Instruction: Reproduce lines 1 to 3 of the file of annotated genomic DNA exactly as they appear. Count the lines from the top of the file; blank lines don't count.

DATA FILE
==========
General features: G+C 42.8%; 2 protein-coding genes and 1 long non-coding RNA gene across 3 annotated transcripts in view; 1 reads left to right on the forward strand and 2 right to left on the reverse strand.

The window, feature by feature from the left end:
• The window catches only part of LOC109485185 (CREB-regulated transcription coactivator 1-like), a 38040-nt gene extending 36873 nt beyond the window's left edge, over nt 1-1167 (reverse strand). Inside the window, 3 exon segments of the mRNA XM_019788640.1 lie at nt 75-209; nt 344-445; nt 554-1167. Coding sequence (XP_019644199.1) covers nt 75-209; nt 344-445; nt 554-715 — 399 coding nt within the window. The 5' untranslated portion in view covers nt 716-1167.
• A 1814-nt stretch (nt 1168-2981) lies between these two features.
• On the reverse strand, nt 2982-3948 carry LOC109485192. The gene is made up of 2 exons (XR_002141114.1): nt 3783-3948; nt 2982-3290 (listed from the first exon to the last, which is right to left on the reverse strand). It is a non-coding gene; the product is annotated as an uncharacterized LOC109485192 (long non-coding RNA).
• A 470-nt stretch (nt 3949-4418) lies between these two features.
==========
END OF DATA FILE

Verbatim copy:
General features: G+C 42.8%; 2 protein-coding genes and 1 long non-coding RNA gene across 3 annotated transcripts in view; 1 reads left to right on the forward strand and 2 right to left on the reverse strand.

The window, feature by feature from the left end:
• The window catches only part of LOC109485185 (CREB-regulated transcription coactivator 1-like), a 38040-nt gene extending 36873 nt beyond the window's left edge, over nt 1-1167 (reverse strand). Inside the window, 3 exon segments of the mRNA XM_019788640.1 lie at nt 75-209; nt 344-445; nt 554-1167. Coding sequence (XP_019644199.1) covers nt 75-209; nt 344-445; nt 554-715 — 399 coding nt within the window. The 5' untranslated portion in view covers nt 716-1167.